2022 journal article

Ballistic loading and survivability of optical fiber sensing layers for soft body armor evaluation


By: G. Hodges n, A. Noevere, I. Velasco, D. Hackney*, F. Seng, S. Schultz, K. Peters* , M. Pankow*

co-author countries: United States of America πŸ‡ΊπŸ‡Έ
author keywords: Fiber Bragg Grating; Back Face Deformation; Kevlar; Ballistic Impact
Source: Web Of Science
Added: October 17, 2022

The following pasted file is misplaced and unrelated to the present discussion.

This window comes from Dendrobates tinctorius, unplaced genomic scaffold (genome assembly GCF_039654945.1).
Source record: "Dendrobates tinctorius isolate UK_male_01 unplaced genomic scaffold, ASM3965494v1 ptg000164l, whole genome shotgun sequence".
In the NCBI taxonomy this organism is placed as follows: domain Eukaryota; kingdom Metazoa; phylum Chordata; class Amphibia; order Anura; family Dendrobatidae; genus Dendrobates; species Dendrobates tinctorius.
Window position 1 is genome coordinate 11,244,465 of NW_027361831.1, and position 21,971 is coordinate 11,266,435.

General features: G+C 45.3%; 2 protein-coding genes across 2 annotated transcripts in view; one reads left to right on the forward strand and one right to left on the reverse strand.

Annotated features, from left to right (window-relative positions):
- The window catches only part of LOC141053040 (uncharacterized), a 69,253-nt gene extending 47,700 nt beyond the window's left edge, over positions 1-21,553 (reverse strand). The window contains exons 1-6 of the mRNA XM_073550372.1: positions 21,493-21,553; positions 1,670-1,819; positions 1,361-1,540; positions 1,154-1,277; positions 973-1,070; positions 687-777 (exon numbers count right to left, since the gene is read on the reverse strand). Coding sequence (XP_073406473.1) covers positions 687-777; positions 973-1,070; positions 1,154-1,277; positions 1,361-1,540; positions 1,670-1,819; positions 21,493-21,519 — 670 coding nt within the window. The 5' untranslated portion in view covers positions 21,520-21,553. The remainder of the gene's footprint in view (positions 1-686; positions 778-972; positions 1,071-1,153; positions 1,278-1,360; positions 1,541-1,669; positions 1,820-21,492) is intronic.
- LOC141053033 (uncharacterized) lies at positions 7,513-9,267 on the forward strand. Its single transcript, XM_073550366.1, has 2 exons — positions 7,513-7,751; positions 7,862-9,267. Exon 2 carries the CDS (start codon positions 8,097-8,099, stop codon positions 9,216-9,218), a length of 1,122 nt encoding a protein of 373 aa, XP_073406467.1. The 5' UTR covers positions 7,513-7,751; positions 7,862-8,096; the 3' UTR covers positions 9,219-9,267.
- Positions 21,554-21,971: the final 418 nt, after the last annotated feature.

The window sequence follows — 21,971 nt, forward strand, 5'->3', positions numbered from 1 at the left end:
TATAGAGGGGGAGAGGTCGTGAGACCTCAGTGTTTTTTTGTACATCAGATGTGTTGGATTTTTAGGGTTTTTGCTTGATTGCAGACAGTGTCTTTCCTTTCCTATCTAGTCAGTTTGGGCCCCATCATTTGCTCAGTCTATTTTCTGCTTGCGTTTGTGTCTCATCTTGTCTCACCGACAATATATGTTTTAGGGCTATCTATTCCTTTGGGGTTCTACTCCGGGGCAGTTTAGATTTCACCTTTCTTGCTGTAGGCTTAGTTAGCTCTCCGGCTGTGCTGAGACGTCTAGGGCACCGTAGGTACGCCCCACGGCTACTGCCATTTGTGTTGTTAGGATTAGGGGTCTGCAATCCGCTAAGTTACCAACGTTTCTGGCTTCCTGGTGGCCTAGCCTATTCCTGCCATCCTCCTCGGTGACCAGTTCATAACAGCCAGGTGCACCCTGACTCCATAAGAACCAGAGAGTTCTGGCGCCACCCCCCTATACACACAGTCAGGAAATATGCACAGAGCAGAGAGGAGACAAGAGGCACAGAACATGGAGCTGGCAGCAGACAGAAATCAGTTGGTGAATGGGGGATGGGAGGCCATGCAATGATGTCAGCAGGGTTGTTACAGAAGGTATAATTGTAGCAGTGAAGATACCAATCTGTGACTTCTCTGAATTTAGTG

β€’ To survive impact the contact radius between the fiber and impactor must be increased. β€’ Silicone was chosen due to its high strain to failure and elastic properties. β€’ In situ silicone sensors have shown to minimally effect back face deformation depth. β€’ Silicone sensing mats are able to protect optical fibers during impact. The authors previously demonstrated the use of FBG sensors in Kevlar mats behind body armor to measure the transient back face deformation (BFD) during ballistic testing. This paper presents a novel sensor system based on a Fiber Bragg Grating embedded in silicone mats to improve the survivability of the body armor in-situ strain sensing layers. Due to the large amount of deformation, a relative slip between the optical fibers and the supporting structure is needed to maintain the performance of the sensors and determine the relationship between the measured strain and deformation shape. Two silicone materials were tested, Smooth-Sil 950 and Sorta-Clear 40, in both 1 mm and 2 mm thicknesses to evaluate their survivability and impact on BFD. To enhance slipping between the fibers and surrounding silicone a thin layer of petroleum jelly was placed on the fibers prior to being cast in the silicone mats. The 1 mm Sorta-Clear 40 mats performed best in silicone survivability, FBG survivability and minimal impact on the BFD. The new system improves on key deficiencies that were found from inserting the fibers directly into the Kevlar with minimal to no impact on the back face deformation.